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After working in retail from the age of 14, Alice made the move from Suffolk to London in 2012 to study BA (Hons) Fashion Management (now BSc Fashion Management) at London College of Fashion. After doing her placement year in digital marketing within luxury fashion, she graduated with First Class in 2016. She has since worked in digital production and content for luxury brand Anya Hindmarch and high-street retailer Warehouse. Having honed her skills and interest in digital content, she has now returned to work at LCF managing the website.
Tell us about life since graduating
Life since LCF has felt like a whirlwind! As I enjoyed working in luxury so much during my placement year (we’ll talk more about this later), that was my sole focus when graduating. I got my job at Anya Hindmarch working in their e-commerce team, where I had the chance to learn about all the different digital channels; this is where I found my interest in coding and content management.
However, I wanted to work in a bigger team and have a greater focus on digital content, so I decided to move into high-street and worked in digital production for Warehouse, managing their website content, including big features and campaigns. I loved this so much as I was working directly with developers and graphic designers in a big team; I also got the opportunity to train new staff and teach them about code and digital production for the first time.
You’re now working at LCF. What’s it like being back?
It’s so strange coming back to uni as staff, but amazing at the same time. My role here is really different from what I have done previously, as I’m now working on content in an academic environment. I am virtually a one-woman team, but I love the freedom this gives me. It’s great to be back at the organisation that helped me achieve my career goals — in a way, I feel like I’ve come home. I love working with the course leaders, I even get to work with some of my old lecturers.
Creating web content that celebrates the amazing work that is produced here feels like a privilege. I can’t wait to really get stuck in a grow LCF’s online content, particularly with the move to Stratford on the horizon, its an exciting time.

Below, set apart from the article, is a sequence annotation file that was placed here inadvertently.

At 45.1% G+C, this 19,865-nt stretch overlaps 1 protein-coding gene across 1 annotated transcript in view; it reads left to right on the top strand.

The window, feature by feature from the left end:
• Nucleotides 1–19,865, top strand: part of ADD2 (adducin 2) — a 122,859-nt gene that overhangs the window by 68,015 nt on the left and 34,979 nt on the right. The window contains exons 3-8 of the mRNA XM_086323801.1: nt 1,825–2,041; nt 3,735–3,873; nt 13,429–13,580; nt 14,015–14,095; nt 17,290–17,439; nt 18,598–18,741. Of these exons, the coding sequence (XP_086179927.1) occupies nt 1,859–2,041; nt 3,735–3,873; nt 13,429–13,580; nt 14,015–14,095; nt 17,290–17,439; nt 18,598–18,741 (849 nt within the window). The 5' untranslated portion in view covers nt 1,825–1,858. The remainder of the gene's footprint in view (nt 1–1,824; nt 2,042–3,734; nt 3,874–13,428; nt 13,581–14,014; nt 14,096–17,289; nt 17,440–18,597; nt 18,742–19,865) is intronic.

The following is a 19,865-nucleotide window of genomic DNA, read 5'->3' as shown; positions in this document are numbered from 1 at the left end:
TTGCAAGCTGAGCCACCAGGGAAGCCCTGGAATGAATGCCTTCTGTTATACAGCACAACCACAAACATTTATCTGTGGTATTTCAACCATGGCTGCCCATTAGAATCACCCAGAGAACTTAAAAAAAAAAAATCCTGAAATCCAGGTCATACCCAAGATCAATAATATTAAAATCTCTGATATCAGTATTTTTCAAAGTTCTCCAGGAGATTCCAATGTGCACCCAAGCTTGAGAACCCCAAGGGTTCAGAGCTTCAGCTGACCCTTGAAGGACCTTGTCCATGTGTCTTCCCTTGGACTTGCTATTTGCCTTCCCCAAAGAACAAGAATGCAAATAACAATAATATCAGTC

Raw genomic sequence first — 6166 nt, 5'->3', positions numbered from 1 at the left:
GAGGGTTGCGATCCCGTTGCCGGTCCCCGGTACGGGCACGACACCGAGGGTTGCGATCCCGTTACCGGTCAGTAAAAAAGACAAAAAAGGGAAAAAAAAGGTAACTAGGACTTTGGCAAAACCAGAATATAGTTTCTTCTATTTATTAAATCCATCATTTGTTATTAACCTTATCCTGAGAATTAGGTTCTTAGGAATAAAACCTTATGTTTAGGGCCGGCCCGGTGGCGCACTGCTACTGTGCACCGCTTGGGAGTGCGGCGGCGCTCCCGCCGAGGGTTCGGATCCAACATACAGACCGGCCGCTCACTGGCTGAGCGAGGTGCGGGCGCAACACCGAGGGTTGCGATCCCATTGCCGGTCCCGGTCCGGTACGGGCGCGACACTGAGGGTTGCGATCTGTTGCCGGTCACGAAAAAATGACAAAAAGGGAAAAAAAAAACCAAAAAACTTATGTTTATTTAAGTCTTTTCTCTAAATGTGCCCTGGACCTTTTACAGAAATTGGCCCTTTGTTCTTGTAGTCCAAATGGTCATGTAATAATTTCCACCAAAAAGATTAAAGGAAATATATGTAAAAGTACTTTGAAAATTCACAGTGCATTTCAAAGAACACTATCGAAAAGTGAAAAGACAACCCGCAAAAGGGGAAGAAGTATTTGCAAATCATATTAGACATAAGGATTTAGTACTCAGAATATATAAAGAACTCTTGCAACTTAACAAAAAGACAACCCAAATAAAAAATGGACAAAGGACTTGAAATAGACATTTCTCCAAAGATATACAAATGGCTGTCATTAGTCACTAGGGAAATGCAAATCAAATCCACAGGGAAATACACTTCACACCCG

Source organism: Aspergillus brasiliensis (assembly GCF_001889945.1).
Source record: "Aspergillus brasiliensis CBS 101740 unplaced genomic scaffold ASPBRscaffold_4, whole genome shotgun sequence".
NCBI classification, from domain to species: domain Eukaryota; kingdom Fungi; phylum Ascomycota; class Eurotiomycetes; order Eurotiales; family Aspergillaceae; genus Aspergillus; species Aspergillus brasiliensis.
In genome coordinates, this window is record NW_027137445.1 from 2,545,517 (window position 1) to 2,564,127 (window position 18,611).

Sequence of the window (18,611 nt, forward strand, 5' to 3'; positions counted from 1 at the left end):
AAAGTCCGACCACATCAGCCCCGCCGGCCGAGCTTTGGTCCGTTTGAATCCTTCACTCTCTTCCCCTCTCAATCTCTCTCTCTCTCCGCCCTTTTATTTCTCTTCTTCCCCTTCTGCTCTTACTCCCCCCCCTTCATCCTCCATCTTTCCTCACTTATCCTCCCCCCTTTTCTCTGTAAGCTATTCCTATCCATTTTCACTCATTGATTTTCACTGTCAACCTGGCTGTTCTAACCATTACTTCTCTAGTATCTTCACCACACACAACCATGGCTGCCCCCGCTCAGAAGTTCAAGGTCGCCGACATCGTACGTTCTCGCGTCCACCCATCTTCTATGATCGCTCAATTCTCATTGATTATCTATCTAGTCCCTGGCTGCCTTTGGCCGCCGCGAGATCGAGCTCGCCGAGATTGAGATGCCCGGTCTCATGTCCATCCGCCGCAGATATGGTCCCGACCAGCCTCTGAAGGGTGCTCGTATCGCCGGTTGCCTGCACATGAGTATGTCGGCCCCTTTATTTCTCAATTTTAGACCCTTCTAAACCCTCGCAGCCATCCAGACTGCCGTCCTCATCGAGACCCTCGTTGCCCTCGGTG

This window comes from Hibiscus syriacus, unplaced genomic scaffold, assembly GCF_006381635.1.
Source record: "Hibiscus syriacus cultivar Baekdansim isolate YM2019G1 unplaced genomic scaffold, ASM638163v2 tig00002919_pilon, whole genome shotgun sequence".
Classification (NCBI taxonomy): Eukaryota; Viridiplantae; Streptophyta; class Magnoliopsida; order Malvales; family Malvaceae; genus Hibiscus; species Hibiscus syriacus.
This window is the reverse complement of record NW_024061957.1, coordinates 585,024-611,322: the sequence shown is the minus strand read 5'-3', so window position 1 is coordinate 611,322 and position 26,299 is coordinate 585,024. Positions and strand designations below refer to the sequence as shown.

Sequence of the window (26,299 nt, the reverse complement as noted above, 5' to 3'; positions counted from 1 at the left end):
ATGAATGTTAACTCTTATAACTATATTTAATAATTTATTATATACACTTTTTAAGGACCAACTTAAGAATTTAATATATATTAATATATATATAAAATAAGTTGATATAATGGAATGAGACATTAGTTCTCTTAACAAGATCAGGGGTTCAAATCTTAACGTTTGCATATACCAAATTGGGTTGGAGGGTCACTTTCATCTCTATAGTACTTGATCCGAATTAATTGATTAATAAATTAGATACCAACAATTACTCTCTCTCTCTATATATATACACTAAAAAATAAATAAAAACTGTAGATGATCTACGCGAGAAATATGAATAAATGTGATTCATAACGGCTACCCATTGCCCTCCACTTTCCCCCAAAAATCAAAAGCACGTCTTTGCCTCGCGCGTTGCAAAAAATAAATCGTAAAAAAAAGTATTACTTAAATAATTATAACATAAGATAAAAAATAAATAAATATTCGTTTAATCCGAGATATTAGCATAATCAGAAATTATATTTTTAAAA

Let’s go back to your student years now. Why did you choose to study at LCF?
I always wanted to work in fashion, as a little girl I wanted to be a designer, but my sewing skills meant I needed to find a new direction. I worked in retail throughout my teenage years and loved the commercial side of fashion.
When I saw the Fashion Management course at LCF, it felt like the obvious choice for me — it covered so many disciplines within the business side of the industry that it gave me time to decide on my final career path.
The placement year was a massive draw, as I knew industry experience was key to stand out after graduating.
Tell us a bit more about your experience undertaking the Diploma in Professional Studies. Did it impact your career in any way?
I was really lucky to be given the opportunity to do the Diploma in Professional Studies placement year as part of my degree, as without it, I think I would have found it hard to choose a career path. I worked for a tiny luxury brand called Caroline Charles – who has been making clothes for the royal family for years! Their small team meant I was given full reign over their digital channels across the website, email and social media. This was an amazing experience and taught me so much about what I wanted and didn’t want to do when I graduated.
What did you enjoy the most about studying Fashion Management?
As I’ve said, the placement year was a great opportunity, challenging but very rewarding.
However, I think writing my dissertation was actually a highlight for me — it was fantastic to focus on an area I was interested in and to really delve deep into the academic research side of fashion business.
I focused on Instagram’s impact in creating a brand identity for start-ups, which sounds so out of date now! This just shows how fast the fashion industry moves, and I noticed the changing digital landscape even during writing my dissertation. My supervisor James Clarke was amazing too, he was so supportive, and really got me to challenge myself. I never thought I would be able to produce compelling data using Excel but I did it!
Best piece of advice you received from a lecturer during your time at LCF?
When prepping for placement year, I remember Sally Bain (Placement Co-Ordinator at LCF) telling us all how important networking and industry contacts are, and she was so right! Fashion is a small industry and if you make a good impression people will remember you and support you. I’m really pleased to have a close group of friends in the industry who I can go to for advice and support.
And what advice would you give to potential students who would like to enrol on this course?
I would say keep an open mind, I think a lot of students go in a with a fixed idea of what they want to do and this can limit them in their degree and career. The best thing about Fashion Management is that the possibilities are endless, so use it to your advantage.
When I started I wanted to work in marketing for a luxury brand, and I now work in digital for a university and couldn’t be happier. Also, remember it’s only fashion, you are bound to make mistakes along the way and that’s ok — we all have to learn!
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